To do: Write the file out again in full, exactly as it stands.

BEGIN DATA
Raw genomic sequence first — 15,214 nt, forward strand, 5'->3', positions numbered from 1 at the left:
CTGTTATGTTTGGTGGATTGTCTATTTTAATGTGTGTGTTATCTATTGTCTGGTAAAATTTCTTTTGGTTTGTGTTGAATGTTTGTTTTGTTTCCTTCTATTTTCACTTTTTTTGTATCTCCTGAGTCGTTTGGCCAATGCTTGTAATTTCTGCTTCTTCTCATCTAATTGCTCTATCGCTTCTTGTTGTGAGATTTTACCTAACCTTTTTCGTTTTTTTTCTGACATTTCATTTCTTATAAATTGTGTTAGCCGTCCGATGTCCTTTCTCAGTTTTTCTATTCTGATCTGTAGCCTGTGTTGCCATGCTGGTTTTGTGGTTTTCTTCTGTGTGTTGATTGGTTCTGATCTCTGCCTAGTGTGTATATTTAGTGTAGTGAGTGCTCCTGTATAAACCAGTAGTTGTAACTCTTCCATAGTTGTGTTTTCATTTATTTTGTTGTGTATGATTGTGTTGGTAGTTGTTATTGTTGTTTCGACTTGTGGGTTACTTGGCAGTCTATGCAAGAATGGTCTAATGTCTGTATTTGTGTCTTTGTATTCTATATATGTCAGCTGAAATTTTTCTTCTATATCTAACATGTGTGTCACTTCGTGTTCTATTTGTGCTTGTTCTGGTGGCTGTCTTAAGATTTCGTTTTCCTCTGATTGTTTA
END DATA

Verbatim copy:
Raw genomic sequence first — 15,214 nt, forward strand, 5'->3', positions numbered from 1 at the left:
CTGTTATGTTTGGTGGATTGTCTATTTTAATGTGTGTGTTATCTATTGTCTGGTAAAATTTCTTTTGGTTTGTGTTGAATGTTTGTTTTGTTTCCTTCTATTTTCACTTTTTTTGTATCTCCTGAGTCGTTTGGCCAATGCTTGTAATTTCTGCTTCTTCTCATCTAATTGCTCTATCGCTTCTTGTTGTGAGATTTTACCTAACCTTTTTCGTTTTTTTTCTGACATTTCATTTCTTATAAATTGTGTTAGCCGTCCGATGTCCTTTCTCAGTTTTTCTATTCTGATCTGTAGCCTGTGTTGCCATGCTGGTTTTGTGGTTTTCTTCTGTGTGTTGATTGGTTCTGATCTCTGCCTAGTGTGTATATTTAGTGTAGTGAGTGCTCCTGTATAAACCAGTAGTTGTAACTCTTCCATAGTTGTGTTTTCATTTATTTTGTTGTGTATGATTGTGTTGGTAGTTGTTATTGTTGTTTCGACTTGTGGGTTACTTGGCAGTCTATGCAAGAATGGTCTAATGTCTGTATTTGTGTCTTTGTATTCTATATATGTCAGCTGAAATTTTTCTTCTATATCTAACATGTGTGTCACTTCGTGTTCTATTTGTGCTTGTTCTGGTGGCTGTCTTAAGATTTCGTTTTCCTCTGATTGTTTA